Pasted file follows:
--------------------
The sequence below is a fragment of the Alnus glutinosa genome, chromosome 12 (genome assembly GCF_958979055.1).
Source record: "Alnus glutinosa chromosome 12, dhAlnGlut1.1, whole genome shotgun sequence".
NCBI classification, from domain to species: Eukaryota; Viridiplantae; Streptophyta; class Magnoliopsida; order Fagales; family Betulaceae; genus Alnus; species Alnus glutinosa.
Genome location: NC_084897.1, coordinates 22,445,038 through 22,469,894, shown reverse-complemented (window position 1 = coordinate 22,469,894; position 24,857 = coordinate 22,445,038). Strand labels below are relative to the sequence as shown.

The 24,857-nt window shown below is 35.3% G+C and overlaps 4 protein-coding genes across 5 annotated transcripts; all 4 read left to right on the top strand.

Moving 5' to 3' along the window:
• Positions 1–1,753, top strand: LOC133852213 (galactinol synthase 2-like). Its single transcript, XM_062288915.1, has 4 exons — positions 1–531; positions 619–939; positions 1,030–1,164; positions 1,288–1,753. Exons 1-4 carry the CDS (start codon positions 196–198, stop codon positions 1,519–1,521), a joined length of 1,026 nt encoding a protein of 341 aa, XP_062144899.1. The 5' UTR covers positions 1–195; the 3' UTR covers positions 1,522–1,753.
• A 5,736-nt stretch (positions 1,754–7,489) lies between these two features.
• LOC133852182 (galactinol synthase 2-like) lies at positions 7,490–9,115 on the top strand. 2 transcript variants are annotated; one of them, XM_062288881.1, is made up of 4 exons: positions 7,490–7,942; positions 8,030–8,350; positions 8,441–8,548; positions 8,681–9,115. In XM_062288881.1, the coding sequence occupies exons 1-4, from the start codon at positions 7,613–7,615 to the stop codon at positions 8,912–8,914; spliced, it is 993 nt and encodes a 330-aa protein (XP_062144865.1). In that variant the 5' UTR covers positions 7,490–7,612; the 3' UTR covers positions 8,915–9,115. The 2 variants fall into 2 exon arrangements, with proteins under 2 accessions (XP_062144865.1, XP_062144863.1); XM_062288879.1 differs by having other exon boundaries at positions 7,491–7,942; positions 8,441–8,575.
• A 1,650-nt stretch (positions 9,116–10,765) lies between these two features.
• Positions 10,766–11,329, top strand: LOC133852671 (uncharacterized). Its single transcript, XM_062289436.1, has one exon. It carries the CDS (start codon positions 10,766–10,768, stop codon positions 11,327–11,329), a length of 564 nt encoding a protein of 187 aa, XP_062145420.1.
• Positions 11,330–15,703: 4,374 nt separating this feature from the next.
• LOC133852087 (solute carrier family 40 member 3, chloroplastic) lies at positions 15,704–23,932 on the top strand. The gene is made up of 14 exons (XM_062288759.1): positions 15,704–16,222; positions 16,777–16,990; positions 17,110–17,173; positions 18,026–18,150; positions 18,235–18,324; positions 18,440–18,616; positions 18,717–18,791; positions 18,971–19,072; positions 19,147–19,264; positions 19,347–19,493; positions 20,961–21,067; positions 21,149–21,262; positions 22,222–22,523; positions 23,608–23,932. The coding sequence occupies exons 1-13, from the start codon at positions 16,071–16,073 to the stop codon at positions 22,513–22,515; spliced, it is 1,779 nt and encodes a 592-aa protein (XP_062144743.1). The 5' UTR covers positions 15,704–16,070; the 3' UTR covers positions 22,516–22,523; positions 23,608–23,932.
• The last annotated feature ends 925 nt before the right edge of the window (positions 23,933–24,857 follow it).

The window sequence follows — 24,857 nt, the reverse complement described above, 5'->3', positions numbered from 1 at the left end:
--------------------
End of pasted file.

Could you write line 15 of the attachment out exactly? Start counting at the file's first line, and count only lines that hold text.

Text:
The window sequence follows — 24,857 nt, the reverse complement described above, 5'->3', positions numbered from 1 at the left end: